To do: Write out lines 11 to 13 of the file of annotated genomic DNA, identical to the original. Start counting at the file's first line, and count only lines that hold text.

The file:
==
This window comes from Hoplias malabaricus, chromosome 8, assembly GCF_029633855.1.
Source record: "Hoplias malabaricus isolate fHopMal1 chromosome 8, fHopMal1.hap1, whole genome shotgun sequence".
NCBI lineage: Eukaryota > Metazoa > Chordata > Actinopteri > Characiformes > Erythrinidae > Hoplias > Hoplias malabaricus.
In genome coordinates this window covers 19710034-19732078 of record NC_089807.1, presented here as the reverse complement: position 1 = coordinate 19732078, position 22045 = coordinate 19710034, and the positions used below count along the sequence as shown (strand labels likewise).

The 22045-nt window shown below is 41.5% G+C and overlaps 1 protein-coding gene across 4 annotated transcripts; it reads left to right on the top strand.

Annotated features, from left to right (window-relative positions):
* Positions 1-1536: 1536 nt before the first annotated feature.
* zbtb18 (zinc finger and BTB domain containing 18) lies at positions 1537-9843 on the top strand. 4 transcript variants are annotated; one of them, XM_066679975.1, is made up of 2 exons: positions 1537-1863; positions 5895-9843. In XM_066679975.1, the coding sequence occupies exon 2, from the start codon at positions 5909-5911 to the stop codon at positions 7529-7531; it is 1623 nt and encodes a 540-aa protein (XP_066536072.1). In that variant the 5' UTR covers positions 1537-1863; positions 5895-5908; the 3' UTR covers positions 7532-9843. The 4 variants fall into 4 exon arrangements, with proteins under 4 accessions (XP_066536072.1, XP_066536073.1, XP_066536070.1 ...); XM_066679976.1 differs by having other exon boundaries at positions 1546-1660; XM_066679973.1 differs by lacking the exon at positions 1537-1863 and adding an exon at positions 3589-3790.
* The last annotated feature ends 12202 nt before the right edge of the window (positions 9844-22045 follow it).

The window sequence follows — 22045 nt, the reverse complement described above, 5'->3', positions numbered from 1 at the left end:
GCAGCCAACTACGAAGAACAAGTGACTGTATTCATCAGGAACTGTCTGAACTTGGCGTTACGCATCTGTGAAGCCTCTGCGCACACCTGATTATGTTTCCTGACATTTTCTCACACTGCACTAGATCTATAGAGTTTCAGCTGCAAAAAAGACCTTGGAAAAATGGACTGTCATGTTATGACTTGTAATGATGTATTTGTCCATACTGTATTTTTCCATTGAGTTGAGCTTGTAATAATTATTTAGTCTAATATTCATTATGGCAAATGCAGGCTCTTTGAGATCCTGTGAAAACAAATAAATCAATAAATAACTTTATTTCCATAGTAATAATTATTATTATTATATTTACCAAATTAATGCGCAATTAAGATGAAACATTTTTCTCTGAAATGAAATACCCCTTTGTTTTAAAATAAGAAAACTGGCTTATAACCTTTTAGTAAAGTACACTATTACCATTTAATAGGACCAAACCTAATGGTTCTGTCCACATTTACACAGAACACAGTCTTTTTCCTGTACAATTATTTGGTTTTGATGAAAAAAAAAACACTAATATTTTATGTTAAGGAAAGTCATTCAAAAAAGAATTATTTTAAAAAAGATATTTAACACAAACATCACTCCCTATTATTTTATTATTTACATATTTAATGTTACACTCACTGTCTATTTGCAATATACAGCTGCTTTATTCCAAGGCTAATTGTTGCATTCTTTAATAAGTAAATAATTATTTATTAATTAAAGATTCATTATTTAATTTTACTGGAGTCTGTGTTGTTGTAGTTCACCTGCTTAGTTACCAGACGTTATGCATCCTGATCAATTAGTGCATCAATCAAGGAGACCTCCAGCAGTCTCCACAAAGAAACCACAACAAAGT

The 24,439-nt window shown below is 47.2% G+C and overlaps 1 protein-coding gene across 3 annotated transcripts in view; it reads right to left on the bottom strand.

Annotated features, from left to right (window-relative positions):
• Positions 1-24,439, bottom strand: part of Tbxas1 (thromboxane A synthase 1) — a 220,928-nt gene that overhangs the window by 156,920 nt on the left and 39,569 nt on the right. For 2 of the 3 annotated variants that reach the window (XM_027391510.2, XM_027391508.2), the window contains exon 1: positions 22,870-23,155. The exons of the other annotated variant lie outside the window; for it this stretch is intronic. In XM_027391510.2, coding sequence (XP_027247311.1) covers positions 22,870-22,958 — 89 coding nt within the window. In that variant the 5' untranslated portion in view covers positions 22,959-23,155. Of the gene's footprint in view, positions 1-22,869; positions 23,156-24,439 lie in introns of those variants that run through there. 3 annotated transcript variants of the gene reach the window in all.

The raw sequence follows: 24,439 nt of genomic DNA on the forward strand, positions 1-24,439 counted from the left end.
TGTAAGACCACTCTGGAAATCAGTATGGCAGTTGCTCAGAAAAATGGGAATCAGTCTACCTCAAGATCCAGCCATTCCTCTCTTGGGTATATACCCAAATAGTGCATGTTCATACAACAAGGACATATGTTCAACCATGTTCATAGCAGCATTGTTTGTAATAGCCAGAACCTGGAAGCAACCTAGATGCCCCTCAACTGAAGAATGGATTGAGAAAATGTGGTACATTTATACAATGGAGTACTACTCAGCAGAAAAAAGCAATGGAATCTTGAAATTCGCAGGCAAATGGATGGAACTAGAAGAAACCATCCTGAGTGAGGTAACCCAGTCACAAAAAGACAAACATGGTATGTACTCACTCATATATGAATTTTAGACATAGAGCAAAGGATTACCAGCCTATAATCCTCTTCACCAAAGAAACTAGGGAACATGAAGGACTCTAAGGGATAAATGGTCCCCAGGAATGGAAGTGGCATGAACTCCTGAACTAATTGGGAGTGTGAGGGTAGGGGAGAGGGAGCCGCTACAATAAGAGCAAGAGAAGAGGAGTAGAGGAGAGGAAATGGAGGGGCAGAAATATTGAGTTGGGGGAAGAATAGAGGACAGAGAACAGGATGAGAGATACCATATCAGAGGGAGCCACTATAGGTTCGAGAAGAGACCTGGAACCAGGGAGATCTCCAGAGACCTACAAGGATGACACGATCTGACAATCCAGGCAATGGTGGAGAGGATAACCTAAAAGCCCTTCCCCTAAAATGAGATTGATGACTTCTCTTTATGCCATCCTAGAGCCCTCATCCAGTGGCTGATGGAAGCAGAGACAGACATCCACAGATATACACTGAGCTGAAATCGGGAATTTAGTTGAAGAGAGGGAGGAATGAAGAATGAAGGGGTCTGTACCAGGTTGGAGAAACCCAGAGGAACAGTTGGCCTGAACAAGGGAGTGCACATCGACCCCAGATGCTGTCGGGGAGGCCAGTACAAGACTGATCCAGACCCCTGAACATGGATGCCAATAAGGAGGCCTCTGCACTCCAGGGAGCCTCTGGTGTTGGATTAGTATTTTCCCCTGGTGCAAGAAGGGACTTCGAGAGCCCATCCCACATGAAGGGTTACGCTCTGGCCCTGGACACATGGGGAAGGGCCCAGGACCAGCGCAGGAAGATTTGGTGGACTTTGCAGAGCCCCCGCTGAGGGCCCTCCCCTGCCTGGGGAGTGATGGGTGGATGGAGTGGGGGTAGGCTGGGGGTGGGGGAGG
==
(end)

GCAGCCAACTACGAAGAACAAGTGACTGTATTCATCAGGAACTGTCTGAACTTGGCGTTACGCATCTGTGAAGCCTCTGCGCACACCTGATTATGTTTCCTGACATTTTCTCACACTGCACTAGATCTATAGAGTTTCAGCTGCAAAAAAGACCTTGGAAAAATGGACTGTCATGTTATGACTTGTAATGATGTATTTGTCCATACTGTATTTTTCCATTGAGTTGAGCTTGTAATAATTATTTAGTCTAATATTCATTATGGCAAATGCAGGCTCTTTGAGATCCTGTGAAAACAAATAAATCAATAAATAACTTTATTTCCATAGTAATAATTATTATTATTATATTTACCAAATTAATGCGCAATTAAGATGAAACATTTTTCTCTGAAATGAAATACCCCTTTGTTTTAAAATAAGAAAACTGGCTTATAACCTTTTAGTAAAGTACACTATTACCATTTAATAGGACCAAACCTAATGGTTCTGTCCACATTTACACAGAACACAGTCTTTTTCCTGTACAATTATTTGGTTTTGATGAAAAAAAAAACACTAATATTTTATGTTAAGGAAAGTCATTCAAAAAAGAATTATTTTAAAAAAGATATTTAACACAAACATCACTCCCTATTATTTTATTATTTACATATTTAATGTTACACTCACTGTCTATTTGCAATATACAGCTGCTTTATTCCAAGGCTAATTGTTGCATTCTTTAATAAGTAAATAATTATTTATTAATTAAAGATTCATTATTTAATTTTACTGGAGTCTGTGTTGTTGTAGTTCACCTGCTTAGTTACCAGACGTTATGCATCCTGATCAATTAGTGCATCAATCAAGGAGACCTCCAGCAGTCTCCACAAAGAAACCACAACAAAGT

The 24,439-nt window shown below is 47.2% G+C and overlaps 1 protein-coding gene across 3 annotated transcripts in view; it reads right to left on the bottom strand.

Annotated features, from left to right (window-relative positions):